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Feeling at Home

(BL) OSSETIAN FARM, WITH WATCH-TOWERhas been a human need since we looked for caves to live in, I think. We all want to live as safely and securely as possible, be in an environment we are familiar with, with the people we can trust. Throughout history, people have conquered and migrated for reasons of their own (link). Built new homes, possibly displaced others from their homes or made others feel threatened for their home. Much politics is finally about home and about homeland. The worst off in these days are refugees who lose whatever home they once had – some never to come back to their old home, ever again.

Much of the idiosyncrasy of the ideas of Nassim Taleb (link) who wrote the book Anti-Fragile I think comes from the shock of losing his home in youth. The Lebanon of before, which was a mixture of Eastern Mediterranean and Oriental culture, with him belonging to the Eastern Mediterranean or Greek Orthodox part of it. “Modernity is too complex to understand” is one of his major ideas. There is some truth in this – and I think the “complexity” comes from the fact that things can suddenly appear over the horizon that come from somewhere very different from our known world.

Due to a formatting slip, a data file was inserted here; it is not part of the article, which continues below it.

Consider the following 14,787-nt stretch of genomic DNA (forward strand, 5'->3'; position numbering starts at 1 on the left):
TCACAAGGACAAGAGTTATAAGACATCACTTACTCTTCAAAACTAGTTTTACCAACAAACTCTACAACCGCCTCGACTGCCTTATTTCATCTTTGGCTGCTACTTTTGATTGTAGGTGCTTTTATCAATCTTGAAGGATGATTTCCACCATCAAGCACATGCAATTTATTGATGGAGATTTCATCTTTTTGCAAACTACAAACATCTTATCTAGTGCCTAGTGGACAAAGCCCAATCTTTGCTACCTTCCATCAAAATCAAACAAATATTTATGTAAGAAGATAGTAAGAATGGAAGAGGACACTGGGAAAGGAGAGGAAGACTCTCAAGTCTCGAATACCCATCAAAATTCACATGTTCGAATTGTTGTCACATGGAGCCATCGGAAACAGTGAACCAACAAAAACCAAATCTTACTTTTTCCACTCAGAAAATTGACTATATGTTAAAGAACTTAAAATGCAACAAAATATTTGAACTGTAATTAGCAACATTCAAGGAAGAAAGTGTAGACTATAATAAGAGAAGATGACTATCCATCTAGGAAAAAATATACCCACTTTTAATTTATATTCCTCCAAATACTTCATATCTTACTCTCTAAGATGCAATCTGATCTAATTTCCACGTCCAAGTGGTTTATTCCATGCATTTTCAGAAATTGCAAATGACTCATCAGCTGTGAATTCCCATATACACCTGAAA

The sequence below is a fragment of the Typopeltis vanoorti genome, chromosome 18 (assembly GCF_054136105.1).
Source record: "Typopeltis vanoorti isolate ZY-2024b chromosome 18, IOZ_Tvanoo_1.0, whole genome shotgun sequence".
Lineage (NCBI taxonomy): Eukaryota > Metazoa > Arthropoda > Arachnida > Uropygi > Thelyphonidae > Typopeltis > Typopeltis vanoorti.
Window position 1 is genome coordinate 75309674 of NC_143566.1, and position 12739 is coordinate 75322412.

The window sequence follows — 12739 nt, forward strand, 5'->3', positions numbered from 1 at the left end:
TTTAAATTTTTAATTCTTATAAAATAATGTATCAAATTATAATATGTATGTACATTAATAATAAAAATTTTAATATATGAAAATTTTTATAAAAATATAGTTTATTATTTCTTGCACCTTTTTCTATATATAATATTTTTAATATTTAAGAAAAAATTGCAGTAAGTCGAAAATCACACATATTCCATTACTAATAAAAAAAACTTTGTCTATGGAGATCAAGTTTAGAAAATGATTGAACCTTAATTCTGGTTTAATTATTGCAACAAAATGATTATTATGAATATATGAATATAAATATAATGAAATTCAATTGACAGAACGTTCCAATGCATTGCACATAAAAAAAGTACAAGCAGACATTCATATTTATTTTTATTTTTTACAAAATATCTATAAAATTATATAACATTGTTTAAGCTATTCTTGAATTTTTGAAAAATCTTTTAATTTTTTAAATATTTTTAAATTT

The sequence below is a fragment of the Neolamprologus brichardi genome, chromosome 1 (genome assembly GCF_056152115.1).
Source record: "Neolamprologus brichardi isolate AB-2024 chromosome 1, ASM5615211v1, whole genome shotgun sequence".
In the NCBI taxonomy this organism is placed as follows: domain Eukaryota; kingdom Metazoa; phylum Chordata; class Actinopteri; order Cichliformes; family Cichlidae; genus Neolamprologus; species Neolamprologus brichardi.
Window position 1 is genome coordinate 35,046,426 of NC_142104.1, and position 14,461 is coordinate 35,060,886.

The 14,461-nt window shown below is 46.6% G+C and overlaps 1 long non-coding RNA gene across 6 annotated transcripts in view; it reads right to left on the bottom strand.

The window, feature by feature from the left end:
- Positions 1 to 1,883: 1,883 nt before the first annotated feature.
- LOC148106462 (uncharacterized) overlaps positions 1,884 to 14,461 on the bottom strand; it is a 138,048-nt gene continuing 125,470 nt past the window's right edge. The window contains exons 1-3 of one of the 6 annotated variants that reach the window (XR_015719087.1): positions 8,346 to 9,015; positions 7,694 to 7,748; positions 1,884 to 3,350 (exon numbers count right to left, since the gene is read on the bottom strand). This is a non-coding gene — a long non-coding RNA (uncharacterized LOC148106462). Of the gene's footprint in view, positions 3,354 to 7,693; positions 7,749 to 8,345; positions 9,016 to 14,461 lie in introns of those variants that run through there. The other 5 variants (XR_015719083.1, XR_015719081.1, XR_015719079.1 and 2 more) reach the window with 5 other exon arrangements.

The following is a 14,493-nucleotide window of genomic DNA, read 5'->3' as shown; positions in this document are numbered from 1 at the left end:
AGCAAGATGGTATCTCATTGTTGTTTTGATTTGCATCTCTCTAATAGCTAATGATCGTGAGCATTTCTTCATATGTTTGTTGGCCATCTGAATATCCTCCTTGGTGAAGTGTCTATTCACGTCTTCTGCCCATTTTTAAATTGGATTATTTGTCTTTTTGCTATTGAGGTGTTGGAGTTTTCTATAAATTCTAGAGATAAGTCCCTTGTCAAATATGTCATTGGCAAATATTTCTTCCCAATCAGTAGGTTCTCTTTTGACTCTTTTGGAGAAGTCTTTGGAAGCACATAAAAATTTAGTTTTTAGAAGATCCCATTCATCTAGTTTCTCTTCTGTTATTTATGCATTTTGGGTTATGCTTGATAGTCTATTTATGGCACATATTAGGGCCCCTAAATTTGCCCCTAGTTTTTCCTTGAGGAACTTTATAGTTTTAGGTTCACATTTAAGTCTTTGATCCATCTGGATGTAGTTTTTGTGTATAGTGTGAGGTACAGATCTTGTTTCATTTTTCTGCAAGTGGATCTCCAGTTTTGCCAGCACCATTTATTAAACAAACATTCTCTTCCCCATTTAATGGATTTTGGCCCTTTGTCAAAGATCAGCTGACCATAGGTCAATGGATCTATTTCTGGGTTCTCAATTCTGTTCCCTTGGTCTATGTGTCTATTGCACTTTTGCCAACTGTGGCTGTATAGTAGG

Nassim Taleb’s “East-Western divan” (not his words, those of Goethe) was destroyed by political polarization between the Orient and the Occident. I wonder how he now feels in Trump’s America. Yolanda came over the horizon in 2013, and the mayor of Tacloban had not looked up what a storm surge was. Syria imploded, and millions of refugees suddenly stormed Europe last year. Cultural differences make for difficult adjustment everywhere – the many cultural mixes of today included. President Duterte has effectively disowned Filipino-Americans.

The winds and waves – and the storm surges – of history take us to strange places sometimes. Germany is one of the most stable places in today’s crazy world, possibly because it was cautious in adopting all the new things that came over the world in the past 25 or so years. For all inevitable modernization, predictability and tradition did remain, as well as a certain social justice and security.

And the Philippines? Editor and Author Joel Pablo Salud recently worried about what kind of country his daughter will live in (link). I wonder how many Filipinos even start to think about that.

Irineo B.  R. Salazar, München, 12. November 2016

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